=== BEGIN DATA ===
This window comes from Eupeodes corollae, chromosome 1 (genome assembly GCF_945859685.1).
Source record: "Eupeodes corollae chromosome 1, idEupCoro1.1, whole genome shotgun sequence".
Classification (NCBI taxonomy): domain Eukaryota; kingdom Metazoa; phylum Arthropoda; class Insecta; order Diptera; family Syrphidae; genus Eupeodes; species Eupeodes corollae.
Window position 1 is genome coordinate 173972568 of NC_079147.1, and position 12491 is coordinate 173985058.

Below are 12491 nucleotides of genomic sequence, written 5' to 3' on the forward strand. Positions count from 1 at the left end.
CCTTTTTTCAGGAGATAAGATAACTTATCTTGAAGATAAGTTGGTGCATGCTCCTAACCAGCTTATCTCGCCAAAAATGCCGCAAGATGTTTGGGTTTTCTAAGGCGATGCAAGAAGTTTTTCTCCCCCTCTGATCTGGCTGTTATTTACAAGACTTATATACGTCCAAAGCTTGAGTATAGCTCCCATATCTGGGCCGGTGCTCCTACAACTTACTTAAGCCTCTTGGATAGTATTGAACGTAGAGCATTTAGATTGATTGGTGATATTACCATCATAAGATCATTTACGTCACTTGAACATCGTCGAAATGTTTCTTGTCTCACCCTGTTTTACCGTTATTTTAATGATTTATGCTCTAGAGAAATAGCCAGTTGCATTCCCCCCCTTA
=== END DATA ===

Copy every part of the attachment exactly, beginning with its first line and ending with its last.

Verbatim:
This window comes from Eupeodes corollae, chromosome 1 (genome assembly GCF_945859685.1).
Source record: "Eupeodes corollae chromosome 1, idEupCoro1.1, whole genome shotgun sequence".
Classification (NCBI taxonomy): domain Eukaryota; kingdom Metazoa; phylum Arthropoda; class Insecta; order Diptera; family Syrphidae; genus Eupeodes; species Eupeodes corollae.
Window position 1 is genome coordinate 173972568 of NC_079147.1, and position 12491 is coordinate 173985058.

Below are 12491 nucleotides of genomic sequence, written 5' to 3' on the forward strand. Positions count from 1 at the left end.
CCTTTTTTCAGGAGATAAGATAACTTATCTTGAAGATAAGTTGGTGCATGCTCCTAACCAGCTTATCTCGCCAAAAATGCCGCAAGATGTTTGGGTTTTCTAAGGCGATGCAAGAAGTTTTTCTCCCCCTCTGATCTGGCTGTTATTTACAAGACTTATATACGTCCAAAGCTTGAGTATAGCTCCCATATCTGGGCCGGTGCTCCTACAACTTACTTAAGCCTCTTGGATAGTATTGAACGTAGAGCATTTAGATTGATTGGTGATATTACCATCATAAGATCATTTACGTCACTTGAACATCGTCGAAATGTTTCTTGTCTCACCCTGTTTTACCGTTATTTTAATGATTTATGCTCTAGAGAAATAGCCAGTTGCATTCCCCCCCTTA